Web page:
The DOJ insists this isn’t true but at least five different news outlets have sources whispering to them that it is. From the Times:

Days before he was fired, James B. Comey, the former F.B.I. director, asked the Justice Department for a significant increase in resources for the bureau’s investigation into Russia’s interference in the presidential election, according to three congressional officials who were briefed on his request.

Mr. Comey asked for the resources last week from Rod J. Rosenstein, the deputy attorney general, who also wrote the Justice Department’s memo that was used to justify the firing of Mr. Comey this week, the officials said…

In his briefing with members of Congress, Mr. Comey said he had been frustrated with the amount of resources being dedicated to the Russia investigation, according to two of the officials.

Politico’s hearing the same thing, as is the WSJ, as is NBC, as is CNN. That’s a lot of supposedly “fake news.”

Let’s go back to the timing of this. Assume that Trump’s motives were pure. Many people really had lost faith in Comey over the past year, after all; bringing in a new director unblemished by political damage is a perfectly reasonable thing to do to restore public faith in the FBI. The question is when to do it. Trump could have done it on Inauguration Day: Critics would have howled that he was short-circuiting the Russia probe as his first official act, but lining up a respected replacement with bipartisan cred (like Patrick Fitzgerald) would have reassured people. And there would have been a plausible non-political explanation for the timing in that case. As a brand new president, Trump didn’t want to waste a moment in “draining the swamp” of a public official whose credibility had been lost. Replacing Comey ASAP would have been a matter of setting the tone for his new administration. Out with the bitterness and suspicions of the 2016 campaign, in with good government.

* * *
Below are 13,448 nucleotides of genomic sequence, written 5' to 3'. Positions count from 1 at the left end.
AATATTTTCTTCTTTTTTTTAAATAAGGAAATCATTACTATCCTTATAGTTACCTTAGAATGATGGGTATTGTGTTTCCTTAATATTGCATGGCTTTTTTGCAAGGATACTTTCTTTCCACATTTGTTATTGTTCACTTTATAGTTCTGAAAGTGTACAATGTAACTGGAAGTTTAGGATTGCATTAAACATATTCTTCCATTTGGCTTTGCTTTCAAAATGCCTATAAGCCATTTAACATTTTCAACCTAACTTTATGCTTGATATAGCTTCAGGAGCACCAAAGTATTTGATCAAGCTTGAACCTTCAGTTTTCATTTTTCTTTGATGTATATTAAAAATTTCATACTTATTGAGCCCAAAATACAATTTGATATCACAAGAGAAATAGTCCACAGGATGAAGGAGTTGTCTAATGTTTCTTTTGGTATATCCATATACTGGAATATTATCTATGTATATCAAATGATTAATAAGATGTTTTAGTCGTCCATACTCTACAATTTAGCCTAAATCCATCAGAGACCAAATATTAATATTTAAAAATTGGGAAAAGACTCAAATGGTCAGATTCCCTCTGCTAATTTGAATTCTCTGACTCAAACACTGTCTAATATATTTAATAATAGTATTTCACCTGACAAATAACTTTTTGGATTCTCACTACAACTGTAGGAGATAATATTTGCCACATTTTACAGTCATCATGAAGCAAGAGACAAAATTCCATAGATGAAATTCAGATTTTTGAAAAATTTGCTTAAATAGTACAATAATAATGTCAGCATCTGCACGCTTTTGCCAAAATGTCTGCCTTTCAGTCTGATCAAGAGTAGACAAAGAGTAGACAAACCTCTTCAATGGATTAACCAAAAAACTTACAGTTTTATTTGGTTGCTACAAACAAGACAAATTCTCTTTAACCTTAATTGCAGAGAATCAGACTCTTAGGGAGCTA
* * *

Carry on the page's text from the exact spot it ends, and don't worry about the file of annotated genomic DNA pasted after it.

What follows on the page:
Or Trump could have gone the other way. He could have left Comey in place until the Russia investigation was concluded, thanked him for his work, then declared that it’s best for the country at this point to start fresh with a new director. There would have been a non-political explanation for the timing in that case too. I wanted to replace Comey immediately after I became president, Trump could have said, but I knew if I yanked him while the Russia probe was ongoing that people would have thought I was trying to obstruct it. No one wants someone whose credibility has been battered leading the FBI for a moment longer than is necessary, but the Russiagate investigation made a delay necessary. Now that it’s over, it’s time for Comey to step aside.

What’s the non-political argument for firing him now? The White House is stressing that they had to wait until Rod Rosenstein was in place at the DOJ so that a “neutral” official could render a verdict on Comey. But Rosenstein’s involvement doesn’t do much to rebut the charge that this was a political firing designed to block the Russia probe. On the contrary, it raises suspicions that he was eager to please his new bosses, Trump and Sessions, by giving them a ruling on Comey that they wanted for their own political reasons. Even if Trump’s motives are pure, as a matter of basic competence it would have been wise for him and Rosenstein to hold off a bit on firing Comey knowing how it would look if they booted him right after he’d just asked for more resources for the Russia probe. Just like it also would have been wise not to hold a White House photo op on the very next day with Russia’s foreign minister and the toad who got caught talking to Mike Flynn about sanctions:

Doing that today amounts to grand-scale trolling of anyone who thinks the president firing the guy who’s investigating his associates before the investigation’s over looks bad. The timing’s even weirder when you remember that Trump was building a head of steam on other policy matters:

“They just barely got the tiniest bit of momentum going after the House health care bill, and now it’s like the engine has fallen out of the car,” an outside advisor told Axios. “The Russia thing will now go on forever. And the rationale in the letter was preposterous. This was a tremendous miscalculation.” Democrats are energized, Trump is under new suspicion, the White House is reportedly in “total and complete chaos.” The execution of the firing — not just the timing but the total lack of reassurance that the Russia probe will continue with effective leadership — is incompetent and self-defeating, even if Trump had the best non-political intentions.

Exit question: Did Rosenstein grant Comey’s request for more resources for the Russia investigation? If so, the White House should be trumpeting that fact. It’d go a long way towards reassuring people about his and Trump’s motives.